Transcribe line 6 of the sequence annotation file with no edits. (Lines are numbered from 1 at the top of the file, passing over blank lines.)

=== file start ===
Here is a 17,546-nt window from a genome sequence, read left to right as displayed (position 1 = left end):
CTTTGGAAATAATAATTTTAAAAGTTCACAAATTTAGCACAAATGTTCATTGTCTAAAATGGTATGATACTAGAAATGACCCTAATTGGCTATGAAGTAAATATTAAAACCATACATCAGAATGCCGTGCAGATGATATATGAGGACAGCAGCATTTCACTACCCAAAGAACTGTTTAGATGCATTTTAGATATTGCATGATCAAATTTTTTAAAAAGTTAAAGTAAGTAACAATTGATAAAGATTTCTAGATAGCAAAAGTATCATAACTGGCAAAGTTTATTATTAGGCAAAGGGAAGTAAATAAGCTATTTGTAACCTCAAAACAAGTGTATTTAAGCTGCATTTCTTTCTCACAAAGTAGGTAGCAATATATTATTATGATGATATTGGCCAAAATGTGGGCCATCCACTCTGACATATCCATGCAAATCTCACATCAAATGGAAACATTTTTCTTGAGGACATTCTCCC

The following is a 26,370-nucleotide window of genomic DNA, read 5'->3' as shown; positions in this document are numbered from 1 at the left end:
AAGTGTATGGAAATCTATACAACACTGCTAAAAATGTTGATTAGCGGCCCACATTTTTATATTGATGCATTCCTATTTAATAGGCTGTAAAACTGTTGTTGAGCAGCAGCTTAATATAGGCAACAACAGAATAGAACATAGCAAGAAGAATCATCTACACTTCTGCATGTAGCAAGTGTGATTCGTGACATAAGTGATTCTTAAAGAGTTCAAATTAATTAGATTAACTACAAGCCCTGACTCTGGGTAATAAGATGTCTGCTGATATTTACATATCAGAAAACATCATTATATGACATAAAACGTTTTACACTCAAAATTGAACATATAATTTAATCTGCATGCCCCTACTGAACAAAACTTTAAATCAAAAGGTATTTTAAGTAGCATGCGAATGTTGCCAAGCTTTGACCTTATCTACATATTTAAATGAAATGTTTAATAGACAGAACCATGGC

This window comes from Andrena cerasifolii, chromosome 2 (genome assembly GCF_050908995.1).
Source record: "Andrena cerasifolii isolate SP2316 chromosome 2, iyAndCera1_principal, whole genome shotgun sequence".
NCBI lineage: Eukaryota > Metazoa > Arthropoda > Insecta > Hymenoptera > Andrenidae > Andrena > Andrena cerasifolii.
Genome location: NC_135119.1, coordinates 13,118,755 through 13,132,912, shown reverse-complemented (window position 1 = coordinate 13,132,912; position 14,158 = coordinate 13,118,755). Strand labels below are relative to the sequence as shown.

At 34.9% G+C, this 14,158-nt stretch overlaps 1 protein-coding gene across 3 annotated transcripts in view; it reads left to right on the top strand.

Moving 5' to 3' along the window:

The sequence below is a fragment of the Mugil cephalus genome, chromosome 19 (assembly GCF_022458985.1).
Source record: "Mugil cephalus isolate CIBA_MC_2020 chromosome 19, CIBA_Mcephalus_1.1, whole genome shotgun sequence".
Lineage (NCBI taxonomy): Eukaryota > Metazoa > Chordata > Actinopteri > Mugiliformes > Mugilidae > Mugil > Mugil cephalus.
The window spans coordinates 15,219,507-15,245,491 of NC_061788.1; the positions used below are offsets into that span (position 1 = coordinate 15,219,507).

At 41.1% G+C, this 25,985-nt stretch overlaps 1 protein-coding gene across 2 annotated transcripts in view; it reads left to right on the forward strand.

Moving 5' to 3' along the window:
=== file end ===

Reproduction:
Source record: "Andrena cerasifolii isolate SP2316 chromosome 2, iyAndCera1_principal, whole genome shotgun sequence".